D.C. could take first steps to increase child care worker pay A city task force wants more than $50 million to be given to child care workers this year as the first step in increasing their pay in the long term.
From NPR station

WAMU 88.5

D.C. could take first steps to increase child care worker pay

Child care in D.C. is among the most expensive in the country, but many workers make just slightly more than minimum wage. Kavitha Cardoza/WAMU/DCist hide caption

toggle caption
Kavitha Cardoza/WAMU/DCist

Thousands of child care workers across D.C. could receive additional pay this year worth up to $14,000. This is part of a longstanding plan to gradually increase salaries among educators who care for infants and toddlers — and who currently only make slightly more than minimum wage.

The proposal comes from the D.C. Early Childhood Educator Equitable Compensation Task Force, which was created by the D.C. Council last year and charged with finding ways to disburse tens of millions of dollars in annual revenue coming from a new tax increase on wealthy households. For the 2022 fiscal year, which ends in September, that amounts to $53.9 million; by 2025 it will be $74.8 million.

In its first report to the council this month, the 14-person task force is recommending a one-time "supplemental" payment this year that could range from $10,000 for assistant teachers to $14,000 to lead teachers in child care homes and centers, to be followed by the creation of a system to give permanent raises to child care workers using the available tax revenue. The task force is expected to outline how that system could work in its final report to the council, which is due on April 15.

Article continues below

"The top two things that came out [of the task force discussions] are that we need to get money out the door to teachers who have been working hard during the pandemic, who have been working hard over the course of their careers and are underpaid, and we need to get the funds that have been allocated by the council out as soon as we can," says Ruqiyyah Anbar-Shaheen, a member of the task force and director of the Under 3 D.C. Coalition.

The issue of pay for child care workers has been percolating in D.C. for years, especially since 2018 when the council approved a sweeping bill known as "Birth-To-Three For All D.C." that pledged to bring down child care costs for families while increasing pay for workers. While D.C. has long posted some of the country's highest average child care costs (more than $24,000 a year for a single child enrolled in a center in 2019), average pay for workers in 2020 was just over $37,000 a year — roughly $18 an hour. That's left many families struggling to cover the cost of child care (or opting out of working altogether), while many of the providers — who are largely Black and brown — are left to rely on government benefits to get by.

"Child care is actually one of the worst-paid jobs that you can have in America," says Caitlin McLean, a researcher at the Center for the Study of Child Care Employment at the University of California at Berkeley. "What ends up happening is that the teachers basically subsidize the system with low wages and almost no benefits."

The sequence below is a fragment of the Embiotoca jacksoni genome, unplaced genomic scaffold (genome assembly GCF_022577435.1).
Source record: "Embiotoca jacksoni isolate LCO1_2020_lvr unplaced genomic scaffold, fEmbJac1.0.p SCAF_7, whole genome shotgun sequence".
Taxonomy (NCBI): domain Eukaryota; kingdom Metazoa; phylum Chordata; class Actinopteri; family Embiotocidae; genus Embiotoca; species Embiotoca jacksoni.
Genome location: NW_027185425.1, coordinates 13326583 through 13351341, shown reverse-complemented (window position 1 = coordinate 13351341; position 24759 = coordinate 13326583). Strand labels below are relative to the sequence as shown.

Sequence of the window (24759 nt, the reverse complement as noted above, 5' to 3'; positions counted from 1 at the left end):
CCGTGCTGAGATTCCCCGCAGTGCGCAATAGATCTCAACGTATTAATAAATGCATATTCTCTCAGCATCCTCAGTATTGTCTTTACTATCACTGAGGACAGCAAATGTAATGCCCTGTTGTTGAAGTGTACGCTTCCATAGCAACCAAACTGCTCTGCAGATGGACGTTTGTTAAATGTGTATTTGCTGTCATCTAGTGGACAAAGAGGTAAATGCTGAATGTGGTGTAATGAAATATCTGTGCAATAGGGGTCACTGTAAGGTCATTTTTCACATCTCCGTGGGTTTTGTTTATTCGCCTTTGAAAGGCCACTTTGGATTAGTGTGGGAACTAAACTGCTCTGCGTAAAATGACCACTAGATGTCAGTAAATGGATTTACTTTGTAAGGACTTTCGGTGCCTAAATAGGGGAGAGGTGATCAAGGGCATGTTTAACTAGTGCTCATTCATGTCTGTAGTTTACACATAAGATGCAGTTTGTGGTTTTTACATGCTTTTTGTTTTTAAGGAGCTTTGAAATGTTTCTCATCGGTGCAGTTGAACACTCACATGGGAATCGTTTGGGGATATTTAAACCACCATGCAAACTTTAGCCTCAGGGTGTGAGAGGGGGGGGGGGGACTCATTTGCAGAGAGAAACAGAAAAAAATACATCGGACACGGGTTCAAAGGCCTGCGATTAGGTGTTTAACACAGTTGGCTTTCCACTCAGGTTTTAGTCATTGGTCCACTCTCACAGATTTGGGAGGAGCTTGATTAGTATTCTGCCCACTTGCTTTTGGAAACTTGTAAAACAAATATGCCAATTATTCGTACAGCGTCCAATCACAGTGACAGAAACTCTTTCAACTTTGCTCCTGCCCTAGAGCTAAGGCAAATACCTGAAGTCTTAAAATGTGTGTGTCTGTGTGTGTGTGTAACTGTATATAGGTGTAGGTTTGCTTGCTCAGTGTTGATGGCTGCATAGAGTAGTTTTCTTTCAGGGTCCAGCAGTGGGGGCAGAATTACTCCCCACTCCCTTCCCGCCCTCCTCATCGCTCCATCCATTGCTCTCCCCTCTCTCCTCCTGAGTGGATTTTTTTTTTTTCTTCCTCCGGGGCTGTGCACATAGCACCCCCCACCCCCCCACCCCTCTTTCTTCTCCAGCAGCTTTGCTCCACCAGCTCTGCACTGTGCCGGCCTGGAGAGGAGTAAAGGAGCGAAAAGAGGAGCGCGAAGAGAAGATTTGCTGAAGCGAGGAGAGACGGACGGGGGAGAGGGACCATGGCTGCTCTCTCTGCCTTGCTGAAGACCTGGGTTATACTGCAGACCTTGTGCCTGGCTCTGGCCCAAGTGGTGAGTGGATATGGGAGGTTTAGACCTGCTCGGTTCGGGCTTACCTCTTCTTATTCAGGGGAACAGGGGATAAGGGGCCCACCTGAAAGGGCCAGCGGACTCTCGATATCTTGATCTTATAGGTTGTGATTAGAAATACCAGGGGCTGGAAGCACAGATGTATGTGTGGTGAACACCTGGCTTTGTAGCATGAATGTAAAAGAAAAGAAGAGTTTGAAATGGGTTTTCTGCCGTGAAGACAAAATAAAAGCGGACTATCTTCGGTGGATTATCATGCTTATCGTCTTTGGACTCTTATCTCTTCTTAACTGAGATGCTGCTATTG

But addressing both costs to families and pay for providers has proven difficult; both require large amounts of money and carefully crafted solutions to avoid unintended consequences. Additionally, unlike public education that starts in pre-K, child care in D.C. is largely provided by private businesses; there are more than 470 licensed facilities in the city with over 3,100 staff serving more than 11,000 infants and toddlers.

An initial proposal in the Birth-To-Three bill would increase worker pay by funneling new funds through the existing program that gives subsidies to low-income families for care. But a report late last year from the D.C. Office of the State Superintendent for Education warned that that could actually result in higher child care costs for many families — and possibly fewer care options for low-income families. (A similar problem could have come from proposed increased spending included in President Joe Biden's Build Back Better bill.)

The D.C. task force is instead proposing its two-track system to get funds directly to child care workers, first as the "supplemental" payments that could go out within the year, and later as a regular system of funneling money to providers to allow them to increase the pay of their workers, with variations based on specific job titles, experience, and credentials.

There could still be hiccups, though, especially when it comes to OSSE moving money out on a fast schedule — and in an industry that's made up of hundreds of private child care providers. Additionally, in its report the task force recognizes that the city will have to do extensive outreach to let providers and workers know this money will be available, help providers manage administrative burdens of taking the money, and work with individual workers to help them understand whether or not the additional pay could impact their eligibility for government benefits.

Still, Anbar-Shaheen says she is excited that years after the council passed the Birth-To-Three bill, the wheels are being put in motion to start addressing at least one element — pay for child care workers.

"I think that we are one of the few states that are on the cusp of doing this work," she says. "In D.C. we're thinking about doing it in a really expansive way because we know that early care and education as a sector, we think about it as a business model now we need to start thinking about it as a public good. And this is the first step to really expanding our investment in early care and education. I think it will be a model."

This story is from DCist.com, the local news site of WAMU.

Questions or comments about the story?

WAMU 88.5 values your feedback.

From NPR station

WAMU 88.5